If you’ve been following the volatile markets lately, you’ll have noticed that oil prices have swooned as worries about the sovereign debt crisis have waxed, and have rallied as these worries have waned (like today).  You’ll have noticed too that the Russian equity market and the ruble have been riding the same roller coaster.

As I said often during the crisis, Russia is a high beta economy.  Due to its commodity price exposure, and the sensitivity of commodity prices to world economic conditions, Russia remains hostage to world economic conditions; when Europe and/or the US and/or China get the chills, Russia catches pneumonia.  The European debt crisis threatens those conditions, and Russia with it.

So Ignatiev is either a fool, or whistling past the graveyard when he responds with such insouciance to the European crisis.  If the European situation turns for the worse–as I think it is likely to do, today’s market euphoria notwithstanding–Russia will awake to the strains of “I’ve Got You Babe” and relive the terrors of 2008-2009.

One response to “Annals of Russia’s Neo-Soviet Denial

  1. I agree with every word of this editorial, but apart from the points made there is another large spanner called fraud that’s been thrown into the works of the Russian economy and most notable the banking sector.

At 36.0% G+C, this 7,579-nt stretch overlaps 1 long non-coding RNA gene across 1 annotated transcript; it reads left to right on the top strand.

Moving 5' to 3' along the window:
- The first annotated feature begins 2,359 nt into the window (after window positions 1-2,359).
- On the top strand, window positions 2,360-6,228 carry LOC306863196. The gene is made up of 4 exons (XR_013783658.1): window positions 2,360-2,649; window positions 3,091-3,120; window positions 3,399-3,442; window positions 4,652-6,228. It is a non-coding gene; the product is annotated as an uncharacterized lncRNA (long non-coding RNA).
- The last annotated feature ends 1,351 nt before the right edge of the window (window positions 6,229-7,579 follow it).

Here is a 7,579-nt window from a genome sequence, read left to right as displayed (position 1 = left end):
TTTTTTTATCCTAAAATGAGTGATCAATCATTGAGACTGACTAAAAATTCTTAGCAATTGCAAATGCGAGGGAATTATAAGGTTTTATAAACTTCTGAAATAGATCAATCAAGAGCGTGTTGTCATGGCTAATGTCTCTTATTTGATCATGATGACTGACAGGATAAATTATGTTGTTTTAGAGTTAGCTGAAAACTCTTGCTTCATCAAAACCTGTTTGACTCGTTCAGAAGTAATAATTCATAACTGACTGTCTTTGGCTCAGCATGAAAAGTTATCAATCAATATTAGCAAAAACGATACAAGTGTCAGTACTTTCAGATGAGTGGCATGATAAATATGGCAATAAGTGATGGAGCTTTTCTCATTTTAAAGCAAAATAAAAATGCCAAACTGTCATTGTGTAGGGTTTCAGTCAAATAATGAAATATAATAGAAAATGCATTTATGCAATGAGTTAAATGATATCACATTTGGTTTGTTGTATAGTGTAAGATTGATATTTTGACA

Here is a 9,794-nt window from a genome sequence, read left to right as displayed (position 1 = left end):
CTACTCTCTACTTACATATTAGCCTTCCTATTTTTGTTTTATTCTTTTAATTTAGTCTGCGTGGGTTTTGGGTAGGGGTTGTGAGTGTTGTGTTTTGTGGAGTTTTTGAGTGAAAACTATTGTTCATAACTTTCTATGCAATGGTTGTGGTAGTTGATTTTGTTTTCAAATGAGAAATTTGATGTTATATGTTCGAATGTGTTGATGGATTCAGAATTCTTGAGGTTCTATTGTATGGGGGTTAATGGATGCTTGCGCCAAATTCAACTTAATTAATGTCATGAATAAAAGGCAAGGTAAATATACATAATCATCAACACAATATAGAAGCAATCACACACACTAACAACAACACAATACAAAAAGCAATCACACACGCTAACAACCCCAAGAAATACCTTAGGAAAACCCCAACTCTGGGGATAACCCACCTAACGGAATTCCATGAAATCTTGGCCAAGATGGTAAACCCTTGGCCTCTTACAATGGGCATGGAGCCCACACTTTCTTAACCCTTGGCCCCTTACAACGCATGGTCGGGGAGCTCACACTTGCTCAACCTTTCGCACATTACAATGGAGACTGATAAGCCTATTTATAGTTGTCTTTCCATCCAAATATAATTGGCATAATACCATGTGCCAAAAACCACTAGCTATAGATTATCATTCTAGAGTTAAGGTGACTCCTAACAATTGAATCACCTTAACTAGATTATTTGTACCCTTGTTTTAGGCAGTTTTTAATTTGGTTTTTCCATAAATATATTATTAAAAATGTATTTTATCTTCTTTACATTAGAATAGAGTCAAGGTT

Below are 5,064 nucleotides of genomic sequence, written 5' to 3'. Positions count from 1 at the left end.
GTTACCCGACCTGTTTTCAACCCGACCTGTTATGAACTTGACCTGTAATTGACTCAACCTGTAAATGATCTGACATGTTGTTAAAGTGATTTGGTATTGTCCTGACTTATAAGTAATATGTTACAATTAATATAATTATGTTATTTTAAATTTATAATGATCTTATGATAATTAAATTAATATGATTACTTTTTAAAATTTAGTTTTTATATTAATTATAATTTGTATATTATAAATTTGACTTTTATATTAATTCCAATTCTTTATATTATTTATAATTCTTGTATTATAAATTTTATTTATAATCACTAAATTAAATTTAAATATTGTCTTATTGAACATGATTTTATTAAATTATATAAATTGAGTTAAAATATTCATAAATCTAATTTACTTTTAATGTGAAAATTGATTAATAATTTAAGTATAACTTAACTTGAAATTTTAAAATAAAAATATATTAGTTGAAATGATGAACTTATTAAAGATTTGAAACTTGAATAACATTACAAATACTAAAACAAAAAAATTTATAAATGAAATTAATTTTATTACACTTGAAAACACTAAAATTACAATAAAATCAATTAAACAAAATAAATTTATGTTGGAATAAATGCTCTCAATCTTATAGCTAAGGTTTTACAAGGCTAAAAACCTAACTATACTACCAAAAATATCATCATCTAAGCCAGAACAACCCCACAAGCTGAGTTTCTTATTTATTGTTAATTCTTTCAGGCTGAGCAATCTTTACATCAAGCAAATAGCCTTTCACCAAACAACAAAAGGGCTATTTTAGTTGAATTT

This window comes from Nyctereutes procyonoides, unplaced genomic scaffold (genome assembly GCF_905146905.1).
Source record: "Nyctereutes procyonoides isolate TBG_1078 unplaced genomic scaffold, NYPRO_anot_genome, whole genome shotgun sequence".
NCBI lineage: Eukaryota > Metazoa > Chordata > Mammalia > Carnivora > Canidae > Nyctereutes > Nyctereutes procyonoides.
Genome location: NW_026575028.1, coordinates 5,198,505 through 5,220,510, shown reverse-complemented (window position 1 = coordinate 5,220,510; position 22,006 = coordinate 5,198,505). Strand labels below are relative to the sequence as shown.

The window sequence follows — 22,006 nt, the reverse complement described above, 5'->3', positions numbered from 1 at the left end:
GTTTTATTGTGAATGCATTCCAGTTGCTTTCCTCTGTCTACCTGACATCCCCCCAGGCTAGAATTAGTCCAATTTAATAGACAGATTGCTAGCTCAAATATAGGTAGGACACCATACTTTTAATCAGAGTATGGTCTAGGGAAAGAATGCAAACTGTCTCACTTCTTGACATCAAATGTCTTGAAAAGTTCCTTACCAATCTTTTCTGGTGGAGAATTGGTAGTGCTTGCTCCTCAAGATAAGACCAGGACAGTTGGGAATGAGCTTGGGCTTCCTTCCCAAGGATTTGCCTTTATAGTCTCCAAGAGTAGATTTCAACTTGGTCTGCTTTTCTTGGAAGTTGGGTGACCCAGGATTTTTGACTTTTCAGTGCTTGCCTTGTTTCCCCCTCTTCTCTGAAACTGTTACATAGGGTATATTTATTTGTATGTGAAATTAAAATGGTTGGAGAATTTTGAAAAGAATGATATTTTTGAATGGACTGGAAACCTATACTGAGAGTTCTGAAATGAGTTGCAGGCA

According to a survey by PricewaterhouseCoopers into economic crimes in Russia, 43% of Russian companies reported an increase in the cost of fraud from the previous year.

    Several months ago Russia’s largest bank Sberbank said an organised loan-fraud scheme possibly involving its former employees in its Moscow branches cost $1.2 billion dollars, which is about double Sberbank’s total profits for last year.

    Pyotr Dorozhkin, Head of Fraud Risk Analysis at Home Credit Bank says the risk comes primarily from counterfeit documents and fake contact information supporting loan applications.

    “There are some fraud groups that provide a kind of a legend for a person who applies. The checking process is quite tough, to pass it the client is offered a service ; people would confirm that he is employed, gets high salary, has a car and a residence in a prestigious area, which will make the bank verification process useless and the bank will approve a fraudulent loan.”

    PWC claims that, corporate fraud is more prevalent in Russia than in any other country. The problem is made even more complicated because of a lack of transparency, so that many assume Sberbank’s fraud allegations represent only the tip of a very large iceberg.

    Interestingly Barclays one of the worlds largest banking groups have announced that they are selling off their regional branches and will operate in Moscow and St Petersburg only to lesson their exposure to this organised fraud.

    This just highlights the painful truth that foreign business confidence in Russia is diminishing not growing.